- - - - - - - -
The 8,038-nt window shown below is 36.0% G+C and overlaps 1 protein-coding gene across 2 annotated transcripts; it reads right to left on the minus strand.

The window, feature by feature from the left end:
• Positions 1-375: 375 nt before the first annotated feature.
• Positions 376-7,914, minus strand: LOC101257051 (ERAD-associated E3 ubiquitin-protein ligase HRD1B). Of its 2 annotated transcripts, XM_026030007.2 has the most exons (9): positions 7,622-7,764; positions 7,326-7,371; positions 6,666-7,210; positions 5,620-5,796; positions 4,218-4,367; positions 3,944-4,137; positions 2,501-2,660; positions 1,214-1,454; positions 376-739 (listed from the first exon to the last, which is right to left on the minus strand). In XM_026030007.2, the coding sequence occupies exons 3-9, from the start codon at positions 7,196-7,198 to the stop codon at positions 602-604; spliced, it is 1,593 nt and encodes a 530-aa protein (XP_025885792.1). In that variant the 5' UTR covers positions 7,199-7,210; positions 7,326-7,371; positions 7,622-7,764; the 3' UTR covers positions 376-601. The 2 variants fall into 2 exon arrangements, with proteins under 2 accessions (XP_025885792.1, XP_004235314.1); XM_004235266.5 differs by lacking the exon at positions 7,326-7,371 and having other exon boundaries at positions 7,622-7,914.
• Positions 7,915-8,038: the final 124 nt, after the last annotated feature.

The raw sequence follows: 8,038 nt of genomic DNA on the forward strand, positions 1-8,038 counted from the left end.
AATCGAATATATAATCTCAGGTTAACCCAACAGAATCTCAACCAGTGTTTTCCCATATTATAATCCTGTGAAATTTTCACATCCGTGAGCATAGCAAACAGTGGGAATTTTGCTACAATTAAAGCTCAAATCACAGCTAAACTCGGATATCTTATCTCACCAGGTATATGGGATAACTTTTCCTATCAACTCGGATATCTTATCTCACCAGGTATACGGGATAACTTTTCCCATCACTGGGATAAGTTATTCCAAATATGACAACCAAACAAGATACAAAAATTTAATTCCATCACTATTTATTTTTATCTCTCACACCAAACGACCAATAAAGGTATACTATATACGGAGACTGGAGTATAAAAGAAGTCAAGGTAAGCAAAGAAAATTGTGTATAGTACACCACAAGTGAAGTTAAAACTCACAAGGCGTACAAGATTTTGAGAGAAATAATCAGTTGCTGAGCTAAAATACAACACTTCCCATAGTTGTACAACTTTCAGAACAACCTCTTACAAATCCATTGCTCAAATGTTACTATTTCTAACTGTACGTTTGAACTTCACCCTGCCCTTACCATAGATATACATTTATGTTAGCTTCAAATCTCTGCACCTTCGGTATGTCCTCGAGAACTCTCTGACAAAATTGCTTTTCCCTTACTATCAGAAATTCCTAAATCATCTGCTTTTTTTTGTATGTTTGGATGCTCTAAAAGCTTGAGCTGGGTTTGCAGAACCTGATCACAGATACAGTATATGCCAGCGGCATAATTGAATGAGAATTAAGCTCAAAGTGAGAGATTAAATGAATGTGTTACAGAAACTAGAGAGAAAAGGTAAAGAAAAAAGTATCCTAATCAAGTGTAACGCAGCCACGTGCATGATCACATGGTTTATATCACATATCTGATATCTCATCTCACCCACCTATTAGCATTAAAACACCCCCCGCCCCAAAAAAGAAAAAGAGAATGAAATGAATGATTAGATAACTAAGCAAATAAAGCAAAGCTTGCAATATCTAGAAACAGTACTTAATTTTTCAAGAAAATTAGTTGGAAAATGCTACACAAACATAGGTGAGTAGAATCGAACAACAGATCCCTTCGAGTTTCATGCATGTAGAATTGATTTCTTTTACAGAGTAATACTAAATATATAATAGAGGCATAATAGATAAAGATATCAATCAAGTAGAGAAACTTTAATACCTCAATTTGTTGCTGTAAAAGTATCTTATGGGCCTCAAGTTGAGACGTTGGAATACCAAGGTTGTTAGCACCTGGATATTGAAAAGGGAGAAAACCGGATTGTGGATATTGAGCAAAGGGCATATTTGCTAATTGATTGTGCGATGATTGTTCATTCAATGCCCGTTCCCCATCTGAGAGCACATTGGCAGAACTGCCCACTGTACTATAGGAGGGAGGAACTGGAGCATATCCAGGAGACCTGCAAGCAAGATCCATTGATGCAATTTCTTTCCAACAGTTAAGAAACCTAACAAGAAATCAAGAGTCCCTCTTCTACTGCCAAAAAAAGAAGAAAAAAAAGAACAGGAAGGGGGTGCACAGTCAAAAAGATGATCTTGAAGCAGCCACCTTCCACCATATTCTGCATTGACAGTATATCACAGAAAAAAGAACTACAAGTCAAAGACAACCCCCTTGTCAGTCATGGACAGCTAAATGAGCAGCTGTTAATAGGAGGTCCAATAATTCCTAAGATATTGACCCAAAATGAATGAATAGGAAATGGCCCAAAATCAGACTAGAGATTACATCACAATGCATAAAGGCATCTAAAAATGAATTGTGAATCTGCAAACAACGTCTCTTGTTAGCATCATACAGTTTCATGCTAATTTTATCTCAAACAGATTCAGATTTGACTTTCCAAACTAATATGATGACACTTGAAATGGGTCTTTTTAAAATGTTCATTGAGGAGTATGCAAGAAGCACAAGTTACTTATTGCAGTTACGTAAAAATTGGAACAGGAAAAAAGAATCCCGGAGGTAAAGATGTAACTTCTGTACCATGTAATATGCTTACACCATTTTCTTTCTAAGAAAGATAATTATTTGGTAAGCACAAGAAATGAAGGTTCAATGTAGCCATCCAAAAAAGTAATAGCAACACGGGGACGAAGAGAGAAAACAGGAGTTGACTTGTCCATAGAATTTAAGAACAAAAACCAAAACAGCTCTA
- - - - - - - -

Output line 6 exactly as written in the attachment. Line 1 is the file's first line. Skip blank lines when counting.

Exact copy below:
The raw sequence follows: 8,038 nt of genomic DNA on the forward strand, positions 1-8,038 counted from the left end.